Abuse victim advocates respond to Pope resigning - WKOW 27: Madison, WI Breaking News, Weather and Sports

Abuse victim advocates respond to Pope resigning

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MADISON (WKOW) -- It's been a mixture of shock and confusion as the public begins to take in Pope Benedict XVI's resignation.

Advocates for priest abuse victims say the new Pope must begin by removing all known child sex offenders from the priesthood and fire bishops involved in cover ups.

Peter Isely, Midwest Director of the Survivors Network of those Abused by Priests (SNAP), says Pope Benedict never apologized to Wisconsin's abuse victims, or really addressed the sex abuse scandal.

"This Pope could have removed every priest from ministry around the world that has assaulted a child, he didn't do that," says Isely. "It's hard today not to think about those victim survivors and their continual quest for justice; they're not finished."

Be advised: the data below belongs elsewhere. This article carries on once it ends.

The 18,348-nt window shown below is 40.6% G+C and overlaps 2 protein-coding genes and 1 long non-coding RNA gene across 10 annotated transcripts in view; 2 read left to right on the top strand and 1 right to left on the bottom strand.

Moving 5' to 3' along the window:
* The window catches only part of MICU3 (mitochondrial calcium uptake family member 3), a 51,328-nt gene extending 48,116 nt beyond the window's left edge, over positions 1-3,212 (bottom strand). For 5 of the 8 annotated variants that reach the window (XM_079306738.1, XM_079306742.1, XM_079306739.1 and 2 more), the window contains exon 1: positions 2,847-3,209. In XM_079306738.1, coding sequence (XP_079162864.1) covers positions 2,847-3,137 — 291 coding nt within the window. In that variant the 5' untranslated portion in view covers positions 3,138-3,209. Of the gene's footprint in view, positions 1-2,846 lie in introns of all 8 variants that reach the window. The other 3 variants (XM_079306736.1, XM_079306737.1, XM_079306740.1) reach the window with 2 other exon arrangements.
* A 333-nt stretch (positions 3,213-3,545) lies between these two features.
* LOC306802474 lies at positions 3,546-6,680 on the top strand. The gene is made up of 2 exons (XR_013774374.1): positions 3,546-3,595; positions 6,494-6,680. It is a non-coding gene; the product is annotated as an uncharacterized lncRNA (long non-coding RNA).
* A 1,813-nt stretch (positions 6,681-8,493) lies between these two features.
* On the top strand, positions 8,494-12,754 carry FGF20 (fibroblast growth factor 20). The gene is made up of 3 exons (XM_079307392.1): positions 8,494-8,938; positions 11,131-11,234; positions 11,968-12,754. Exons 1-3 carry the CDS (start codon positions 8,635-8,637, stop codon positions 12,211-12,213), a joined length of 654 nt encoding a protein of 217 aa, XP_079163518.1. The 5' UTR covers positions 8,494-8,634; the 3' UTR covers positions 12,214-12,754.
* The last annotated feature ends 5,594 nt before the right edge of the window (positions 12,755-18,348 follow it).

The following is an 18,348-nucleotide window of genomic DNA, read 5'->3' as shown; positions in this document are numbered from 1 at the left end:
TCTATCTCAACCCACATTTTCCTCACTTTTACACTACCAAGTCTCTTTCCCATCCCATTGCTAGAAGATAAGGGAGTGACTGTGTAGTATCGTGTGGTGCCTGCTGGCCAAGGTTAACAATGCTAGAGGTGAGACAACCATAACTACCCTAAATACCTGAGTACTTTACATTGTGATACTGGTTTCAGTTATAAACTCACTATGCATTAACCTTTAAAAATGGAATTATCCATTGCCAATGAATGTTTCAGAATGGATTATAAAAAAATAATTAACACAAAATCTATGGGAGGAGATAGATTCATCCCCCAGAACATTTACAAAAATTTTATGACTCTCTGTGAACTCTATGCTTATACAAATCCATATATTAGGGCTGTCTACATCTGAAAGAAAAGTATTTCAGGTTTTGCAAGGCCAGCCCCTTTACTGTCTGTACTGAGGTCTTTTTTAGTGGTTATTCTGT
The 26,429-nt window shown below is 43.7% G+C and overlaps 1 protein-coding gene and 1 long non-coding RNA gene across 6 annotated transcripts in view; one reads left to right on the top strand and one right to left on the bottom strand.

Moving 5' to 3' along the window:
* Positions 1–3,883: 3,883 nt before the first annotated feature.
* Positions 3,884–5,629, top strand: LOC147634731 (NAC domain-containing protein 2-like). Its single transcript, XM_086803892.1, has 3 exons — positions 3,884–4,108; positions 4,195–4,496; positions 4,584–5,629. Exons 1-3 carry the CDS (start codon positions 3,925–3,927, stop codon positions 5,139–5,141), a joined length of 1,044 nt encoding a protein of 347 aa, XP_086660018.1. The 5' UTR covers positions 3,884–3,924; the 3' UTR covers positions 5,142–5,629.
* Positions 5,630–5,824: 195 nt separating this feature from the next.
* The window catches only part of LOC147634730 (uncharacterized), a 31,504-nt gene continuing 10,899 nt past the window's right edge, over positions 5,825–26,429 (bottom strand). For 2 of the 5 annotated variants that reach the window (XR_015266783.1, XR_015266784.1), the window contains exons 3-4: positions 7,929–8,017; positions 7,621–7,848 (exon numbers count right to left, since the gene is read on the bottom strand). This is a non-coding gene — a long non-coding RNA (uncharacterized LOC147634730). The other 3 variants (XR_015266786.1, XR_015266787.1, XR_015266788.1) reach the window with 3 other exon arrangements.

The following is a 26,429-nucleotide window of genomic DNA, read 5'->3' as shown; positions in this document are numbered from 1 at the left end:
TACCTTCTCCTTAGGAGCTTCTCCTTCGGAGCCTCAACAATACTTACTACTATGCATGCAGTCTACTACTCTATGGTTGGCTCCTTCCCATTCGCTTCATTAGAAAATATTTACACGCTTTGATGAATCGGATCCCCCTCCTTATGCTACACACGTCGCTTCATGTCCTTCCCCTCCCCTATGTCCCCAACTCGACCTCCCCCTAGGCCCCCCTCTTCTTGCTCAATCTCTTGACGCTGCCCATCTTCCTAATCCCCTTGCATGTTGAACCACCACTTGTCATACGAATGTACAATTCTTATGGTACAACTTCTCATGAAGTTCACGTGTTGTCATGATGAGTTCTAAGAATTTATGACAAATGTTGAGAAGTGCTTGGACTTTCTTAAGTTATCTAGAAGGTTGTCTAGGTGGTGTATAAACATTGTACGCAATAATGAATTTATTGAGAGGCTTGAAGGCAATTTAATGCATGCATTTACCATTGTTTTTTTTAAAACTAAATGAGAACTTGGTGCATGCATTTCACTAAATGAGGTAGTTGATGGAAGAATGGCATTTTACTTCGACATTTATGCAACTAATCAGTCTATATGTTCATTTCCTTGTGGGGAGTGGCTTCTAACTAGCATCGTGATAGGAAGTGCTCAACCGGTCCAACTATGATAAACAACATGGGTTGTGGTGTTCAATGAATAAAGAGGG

Isely says Benedict's successor needs to send a strict message on abuse. Even though he's retiring, Isely says victims still need to hear from him on this issue.

Edgewood College religious studies professor John Leonard says Benedict did tackle the sex abuse scandal.

"There has been a lot of speculation about why Pope Benedict didn't come down more stringently but he has done an enormous amount on the sex abuse scandal and made the process for returning priests to the lay state or removing them from ministry according to Canon Law," says Leonard. "He did a lot to streamline that make that much more efficient than it was prior."

Leonard says he doesn't expect a huge shift in policies under a new Pope, because most of those cardinals who could be considered for the position were ordained by Pope John Paul II or Pope Benedict XVI and have similar understandings and interpretations of church law.

The process to elect a new Pope will begin in early March, with hope that the next Pope will be in place by Easter.

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